“One evening during a power cut, she even dared to come to my place as she needed help for her exams. I could see so much determination and perseverance in her. She went to the extent of risking her life to study. It did pay off well. She is today an animator and works with the MS Swaminathan Foundation,” says Shuvajit who still keeps in touch with over 50 students he had trained during his first year of the SBI fellowship.
Shuvajit initiated publication of a local career information book to assist students. He also helped in starting community polytechnic courses in Waifad village resource centre.
After the fellowship, he worked as the programme director, Monitoring & Evaluation, Reliance Foundation (Information Services) in the core strategic team that implemented a project to empower the rural masses with critical livelihood-related information. “Incidentally, I continued to work in the same locations as in the fellowship. Although this was an India-wide project, brief visits to the locations resulted in continuing relationships with the people in those villages, he says.
Development is not just about building bridges, flyovers and other facilities. Optimal utilisation of resources will be the key to success, he feels. “There are schools in villages but no teachers. If there are teachers, then they don’t come to work. Instead of doling out freebies, the government should make people accountable for work,” he says.
Shuvajit was called back to the SBI Youth for India to work as its program manager, broadening his scope to work on rural projects.
According to Shuvajit, beside the problems of poverty, a big drawback is that these communities are largely disconnected from the mainstream.
“In the villages from the time that I was there and 3 years later, telecom connectivity has increased in leaps and bounds, and smartphone penetration has substantially increased. Information is more accessible, removing unnecessary middlemen and agents, bringing transparency, making civic life easier and leading to larger participation of these communities in governance, thus increasing chances of a more inclusive growth. There are risks - translation of information, capacity building in the area of handling secure information - but largely I foresee a sea change in the rural lifestyle in the coming years, much like how urban lifestyle has changed in India in the last two decades. Education and access to healthcare will see the major impact of this improvement in connectivity, he explains.
But Shuvajit feels on the livelihood side, the picture is grim.
“The big blocker is the high pressure of population on land and the dependency of agriculture on rain makes it a gamble. Now, with labour intensive techniques, only a limited amount of productivity is possible. Technology investment is required to bring in alternate irrigation methods. So, unless the pressure of population on the land reduces, there won’t be much scope of a remarkable rise in productivity. For this, people need to move out to other sectors, make money and plough it back to technological investments on the farms to gradually make them profitable. This has already started happening, but given that 'others jobs' are mostly in cities, it will take years to accommodate a significant chunk of the population in other sectors. So I don't see much improvement in livelihoods happening in the coming two decades. One way out, is to increase jobs in other sectors in a decentralised manner.”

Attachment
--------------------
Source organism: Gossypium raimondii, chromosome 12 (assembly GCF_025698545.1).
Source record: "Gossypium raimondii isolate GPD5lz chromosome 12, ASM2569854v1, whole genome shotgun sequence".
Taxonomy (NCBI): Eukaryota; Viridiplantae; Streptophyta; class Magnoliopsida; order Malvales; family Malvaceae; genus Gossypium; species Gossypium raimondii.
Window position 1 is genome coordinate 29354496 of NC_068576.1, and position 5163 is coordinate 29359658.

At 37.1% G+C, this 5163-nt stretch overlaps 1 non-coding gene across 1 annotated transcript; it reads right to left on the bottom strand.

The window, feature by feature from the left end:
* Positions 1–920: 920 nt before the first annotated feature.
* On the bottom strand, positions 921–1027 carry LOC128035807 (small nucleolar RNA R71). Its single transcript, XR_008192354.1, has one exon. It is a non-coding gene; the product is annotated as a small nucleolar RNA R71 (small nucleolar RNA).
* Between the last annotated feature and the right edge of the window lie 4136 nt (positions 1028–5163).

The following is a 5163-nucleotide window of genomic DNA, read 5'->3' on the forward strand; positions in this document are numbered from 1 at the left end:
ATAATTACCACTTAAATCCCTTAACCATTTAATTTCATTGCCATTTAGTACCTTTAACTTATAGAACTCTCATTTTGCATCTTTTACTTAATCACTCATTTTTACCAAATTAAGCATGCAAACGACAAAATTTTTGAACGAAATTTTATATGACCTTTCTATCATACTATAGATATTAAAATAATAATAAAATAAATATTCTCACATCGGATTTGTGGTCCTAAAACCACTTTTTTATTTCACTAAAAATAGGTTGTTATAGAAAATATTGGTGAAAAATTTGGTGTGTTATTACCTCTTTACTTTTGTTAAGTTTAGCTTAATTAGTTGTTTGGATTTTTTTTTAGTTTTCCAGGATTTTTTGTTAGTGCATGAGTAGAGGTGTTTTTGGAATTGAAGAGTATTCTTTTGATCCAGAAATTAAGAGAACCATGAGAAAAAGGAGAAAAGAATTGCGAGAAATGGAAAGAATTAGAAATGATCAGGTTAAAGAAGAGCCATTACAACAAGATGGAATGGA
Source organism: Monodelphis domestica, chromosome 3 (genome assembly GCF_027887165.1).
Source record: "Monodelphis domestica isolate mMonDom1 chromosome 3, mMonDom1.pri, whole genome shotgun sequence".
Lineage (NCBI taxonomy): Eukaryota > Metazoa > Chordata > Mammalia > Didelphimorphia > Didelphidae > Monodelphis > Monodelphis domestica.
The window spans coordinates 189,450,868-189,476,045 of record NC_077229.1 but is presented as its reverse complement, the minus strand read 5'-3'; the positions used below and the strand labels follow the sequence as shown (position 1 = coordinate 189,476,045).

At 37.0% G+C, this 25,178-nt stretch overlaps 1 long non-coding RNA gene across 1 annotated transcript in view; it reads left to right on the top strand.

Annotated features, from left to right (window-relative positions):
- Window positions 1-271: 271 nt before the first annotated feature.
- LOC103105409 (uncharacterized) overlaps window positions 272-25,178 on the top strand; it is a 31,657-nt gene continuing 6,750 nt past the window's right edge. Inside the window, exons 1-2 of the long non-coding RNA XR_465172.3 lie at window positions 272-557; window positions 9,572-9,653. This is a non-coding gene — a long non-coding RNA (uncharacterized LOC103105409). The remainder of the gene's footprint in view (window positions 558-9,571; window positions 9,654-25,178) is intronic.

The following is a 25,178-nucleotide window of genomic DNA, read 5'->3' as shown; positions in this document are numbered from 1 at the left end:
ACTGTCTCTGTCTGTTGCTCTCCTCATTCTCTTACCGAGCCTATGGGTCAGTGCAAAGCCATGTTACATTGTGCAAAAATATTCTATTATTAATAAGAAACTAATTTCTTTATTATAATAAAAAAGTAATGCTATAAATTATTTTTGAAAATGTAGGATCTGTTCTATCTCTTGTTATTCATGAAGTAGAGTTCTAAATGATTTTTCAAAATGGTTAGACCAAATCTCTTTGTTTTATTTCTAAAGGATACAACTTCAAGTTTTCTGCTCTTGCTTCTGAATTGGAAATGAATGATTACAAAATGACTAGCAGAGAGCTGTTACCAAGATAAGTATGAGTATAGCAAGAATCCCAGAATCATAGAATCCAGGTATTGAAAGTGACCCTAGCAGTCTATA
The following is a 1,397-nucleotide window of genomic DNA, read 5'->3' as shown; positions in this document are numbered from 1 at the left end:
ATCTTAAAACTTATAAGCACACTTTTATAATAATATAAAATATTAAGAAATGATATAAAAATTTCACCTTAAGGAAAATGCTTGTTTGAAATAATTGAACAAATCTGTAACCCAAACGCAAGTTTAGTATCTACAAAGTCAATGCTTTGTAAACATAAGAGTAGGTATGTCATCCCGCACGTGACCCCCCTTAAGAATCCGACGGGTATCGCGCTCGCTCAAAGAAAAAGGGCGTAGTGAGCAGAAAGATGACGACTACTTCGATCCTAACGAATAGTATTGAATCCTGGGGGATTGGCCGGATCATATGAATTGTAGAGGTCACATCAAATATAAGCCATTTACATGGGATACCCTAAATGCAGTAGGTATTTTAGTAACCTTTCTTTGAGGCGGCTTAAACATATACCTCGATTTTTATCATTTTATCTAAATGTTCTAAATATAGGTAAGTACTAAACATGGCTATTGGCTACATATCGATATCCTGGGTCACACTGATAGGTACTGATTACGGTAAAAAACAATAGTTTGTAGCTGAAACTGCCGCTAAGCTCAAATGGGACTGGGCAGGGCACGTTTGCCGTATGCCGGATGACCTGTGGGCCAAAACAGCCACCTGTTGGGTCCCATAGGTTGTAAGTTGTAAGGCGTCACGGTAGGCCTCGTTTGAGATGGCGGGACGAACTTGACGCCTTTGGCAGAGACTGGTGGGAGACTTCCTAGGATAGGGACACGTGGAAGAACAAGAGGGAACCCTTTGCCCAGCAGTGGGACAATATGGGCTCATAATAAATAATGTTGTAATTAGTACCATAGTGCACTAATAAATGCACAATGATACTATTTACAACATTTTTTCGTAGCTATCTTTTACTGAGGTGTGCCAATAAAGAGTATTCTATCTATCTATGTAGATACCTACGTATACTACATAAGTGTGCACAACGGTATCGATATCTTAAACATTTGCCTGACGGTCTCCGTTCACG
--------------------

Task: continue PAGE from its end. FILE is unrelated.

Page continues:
Currently, as program manager of SBI Youth for India, Shuvajit ensures the fellowship program runs smoothly. He works with the SBI Fellows, trying to take his life changing experience to a larger group.
The first batch of SBI’s Youth for India program had 27 people. The second year saw the number double to 54. This year, the project will be scaled up to add 100 fellows.
“Though more people take up projects, some are forced to drop out due to parental pressure. Parents feel that it’s not safe to let their children work in such remote areas. Financial security is another aspect that worries people who would like to take up fellowships. But earning money does not necessarily give one the happiness and satisfaction that one gets from helping people,” Shuvajit points out.
He takes immense pride in his new role. His parents who questioned his move, are now happy with his work and achievements over the last 4 years.
Shuvajit has big ambitions of building up the education infrastructure in rural areas. After his stint at SBI, he plans to work on making education easily accessible across remote villages. He plans to make learning a creative and interesting process thereby attracting more students.
“In the education sector, there has been tremendous initiative in the area of localised curriculum building. With rising Internet connectivity, making education accessible to larger audience has also become much easier. The government has opened schools in almost all villages but the teachers don't inspire students. To move from forced rote learning to real learning, there needs to be a human interface who would motivate students. My effort will be to bring inspiring teachers back into the system,” he says confidently.
Overwhelmed by the affection of villagers, Shuvajit says,“I really love the person I have become. The warmth and love that you get from the villagers is a prized possession. These four years have been a life changing experience for me. I hope many youngsters come forward and sincerely join this mission to make a big difference in the lives of thousands of villagers. The happiness, satisfaction and sense of achievement, this job gives is irreplaceable, explains Shuvajit as he continues to live his dream of building a better India.
If you wish to join the movement to bring about a change in rural India or would like to contribute in any way, you can write to Shuvajit at email@example.com
Photographs, courtesy: Shuvajit Payne